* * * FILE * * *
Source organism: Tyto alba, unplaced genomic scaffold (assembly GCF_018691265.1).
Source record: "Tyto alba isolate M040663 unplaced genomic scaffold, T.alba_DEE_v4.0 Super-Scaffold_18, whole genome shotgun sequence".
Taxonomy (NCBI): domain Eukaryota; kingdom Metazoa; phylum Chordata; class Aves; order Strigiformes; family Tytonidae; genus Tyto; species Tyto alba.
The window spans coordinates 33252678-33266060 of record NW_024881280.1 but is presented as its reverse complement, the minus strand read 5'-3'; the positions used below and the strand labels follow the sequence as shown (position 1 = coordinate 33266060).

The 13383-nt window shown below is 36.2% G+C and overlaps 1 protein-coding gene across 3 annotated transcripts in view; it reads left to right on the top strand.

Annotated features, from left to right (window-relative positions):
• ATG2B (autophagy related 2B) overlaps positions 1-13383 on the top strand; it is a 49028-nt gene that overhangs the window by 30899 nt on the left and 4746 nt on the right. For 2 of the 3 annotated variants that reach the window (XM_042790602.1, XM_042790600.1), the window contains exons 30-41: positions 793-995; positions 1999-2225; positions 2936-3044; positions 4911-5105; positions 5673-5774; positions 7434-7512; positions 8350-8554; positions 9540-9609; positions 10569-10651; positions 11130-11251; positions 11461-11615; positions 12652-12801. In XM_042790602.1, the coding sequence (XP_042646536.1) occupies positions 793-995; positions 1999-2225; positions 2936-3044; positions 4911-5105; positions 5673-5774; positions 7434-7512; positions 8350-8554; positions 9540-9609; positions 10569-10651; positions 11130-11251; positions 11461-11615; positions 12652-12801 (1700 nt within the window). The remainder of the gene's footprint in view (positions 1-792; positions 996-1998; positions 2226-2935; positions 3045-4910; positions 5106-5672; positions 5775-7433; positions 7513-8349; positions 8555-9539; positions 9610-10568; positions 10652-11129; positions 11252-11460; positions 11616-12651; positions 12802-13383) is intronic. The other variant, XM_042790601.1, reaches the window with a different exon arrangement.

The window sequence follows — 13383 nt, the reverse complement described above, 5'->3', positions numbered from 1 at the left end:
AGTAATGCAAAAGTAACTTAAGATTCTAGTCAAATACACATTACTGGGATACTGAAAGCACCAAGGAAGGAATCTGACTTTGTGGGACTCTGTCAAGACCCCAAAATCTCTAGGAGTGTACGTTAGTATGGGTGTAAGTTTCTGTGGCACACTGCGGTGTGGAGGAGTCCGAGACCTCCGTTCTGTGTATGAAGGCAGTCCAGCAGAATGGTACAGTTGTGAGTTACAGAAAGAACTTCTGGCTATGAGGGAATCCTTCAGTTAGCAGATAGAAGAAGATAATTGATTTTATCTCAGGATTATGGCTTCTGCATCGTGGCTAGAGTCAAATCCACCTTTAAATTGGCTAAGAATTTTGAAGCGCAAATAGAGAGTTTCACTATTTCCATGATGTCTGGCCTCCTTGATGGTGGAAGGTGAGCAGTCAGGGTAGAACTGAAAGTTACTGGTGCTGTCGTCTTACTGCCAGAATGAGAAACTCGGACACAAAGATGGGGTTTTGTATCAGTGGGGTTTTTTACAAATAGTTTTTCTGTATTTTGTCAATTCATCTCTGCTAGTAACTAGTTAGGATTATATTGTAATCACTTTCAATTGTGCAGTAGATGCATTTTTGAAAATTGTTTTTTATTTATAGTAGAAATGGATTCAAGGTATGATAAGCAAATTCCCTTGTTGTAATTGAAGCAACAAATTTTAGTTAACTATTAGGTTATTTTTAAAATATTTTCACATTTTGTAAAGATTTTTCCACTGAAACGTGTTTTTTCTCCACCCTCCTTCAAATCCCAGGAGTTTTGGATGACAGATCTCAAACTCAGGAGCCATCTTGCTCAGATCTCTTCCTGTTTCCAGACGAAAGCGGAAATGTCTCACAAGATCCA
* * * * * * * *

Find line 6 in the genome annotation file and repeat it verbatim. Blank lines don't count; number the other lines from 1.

Annotated features, from left to right (window-relative positions):